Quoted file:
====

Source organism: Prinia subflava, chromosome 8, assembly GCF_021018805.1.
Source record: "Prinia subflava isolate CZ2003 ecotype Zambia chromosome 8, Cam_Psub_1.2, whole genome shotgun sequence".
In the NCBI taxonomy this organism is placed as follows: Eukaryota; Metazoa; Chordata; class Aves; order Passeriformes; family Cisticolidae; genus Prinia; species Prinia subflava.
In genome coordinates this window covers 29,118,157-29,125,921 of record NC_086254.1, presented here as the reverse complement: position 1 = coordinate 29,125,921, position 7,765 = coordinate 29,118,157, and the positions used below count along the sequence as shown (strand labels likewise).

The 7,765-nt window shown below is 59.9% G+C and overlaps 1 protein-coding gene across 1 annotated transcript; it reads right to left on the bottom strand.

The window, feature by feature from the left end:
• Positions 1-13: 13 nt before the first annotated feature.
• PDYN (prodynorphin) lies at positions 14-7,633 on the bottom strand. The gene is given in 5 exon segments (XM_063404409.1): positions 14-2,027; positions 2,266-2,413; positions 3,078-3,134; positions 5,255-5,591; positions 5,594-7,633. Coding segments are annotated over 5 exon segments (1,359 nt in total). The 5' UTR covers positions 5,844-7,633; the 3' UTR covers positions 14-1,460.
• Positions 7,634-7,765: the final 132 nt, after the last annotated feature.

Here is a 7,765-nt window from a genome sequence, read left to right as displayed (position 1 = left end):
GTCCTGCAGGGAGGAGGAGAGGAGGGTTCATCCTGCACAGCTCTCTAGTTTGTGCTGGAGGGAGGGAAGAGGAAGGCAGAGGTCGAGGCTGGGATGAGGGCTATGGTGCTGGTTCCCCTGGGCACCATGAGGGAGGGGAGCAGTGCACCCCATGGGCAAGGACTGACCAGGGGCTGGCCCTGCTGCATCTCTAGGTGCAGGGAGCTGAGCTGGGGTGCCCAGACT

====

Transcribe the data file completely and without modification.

Source organism: Prinia subflava, chromosome 8, assembly GCF_021018805.1.
Source record: "Prinia subflava isolate CZ2003 ecotype Zambia chromosome 8, Cam_Psub_1.2, whole genome shotgun sequence".
In the NCBI taxonomy this organism is placed as follows: Eukaryota; Metazoa; Chordata; class Aves; order Passeriformes; family Cisticolidae; genus Prinia; species Prinia subflava.
In genome coordinates this window covers 29,118,157-29,125,921 of record NC_086254.1, presented here as the reverse complement: position 1 = coordinate 29,125,921, position 7,765 = coordinate 29,118,157, and the positions used below count along the sequence as shown (strand labels likewise).

The 7,765-nt window shown below is 59.9% G+C and overlaps 1 protein-coding gene across 1 annotated transcript; it reads right to left on the bottom strand.

The window, feature by feature from the left end:
• Positions 1-13: 13 nt before the first annotated feature.
• PDYN (prodynorphin) lies at positions 14-7,633 on the bottom strand. The gene is given in 5 exon segments (XM_063404409.1): positions 14-2,027; positions 2,266-2,413; positions 3,078-3,134; positions 5,255-5,591; positions 5,594-7,633. Coding segments are annotated over 5 exon segments (1,359 nt in total). The 5' UTR covers positions 5,844-7,633; the 3' UTR covers positions 14-1,460.
• Positions 7,634-7,765: the final 132 nt, after the last annotated feature.

Here is a 7,765-nt window from a genome sequence, read left to right as displayed (position 1 = left end):
GTCCTGCAGGGAGGAGGAGAGGAGGGTTCATCCTGCACAGCTCTCTAGTTTGTGCTGGAGGGAGGGAAGAGGAAGGCAGAGGTCGAGGCTGGGATGAGGGCTATGGTGCTGGTTCCCCTGGGCACCATGAGGGAGGGGAGCAGTGCACCCCATGGGCAAGGACTGACCAGGGGCTGGCCCTGCTGCATCTCTAGGTGCAGGGAGCTGAGCTGGGGTGCCCAGACT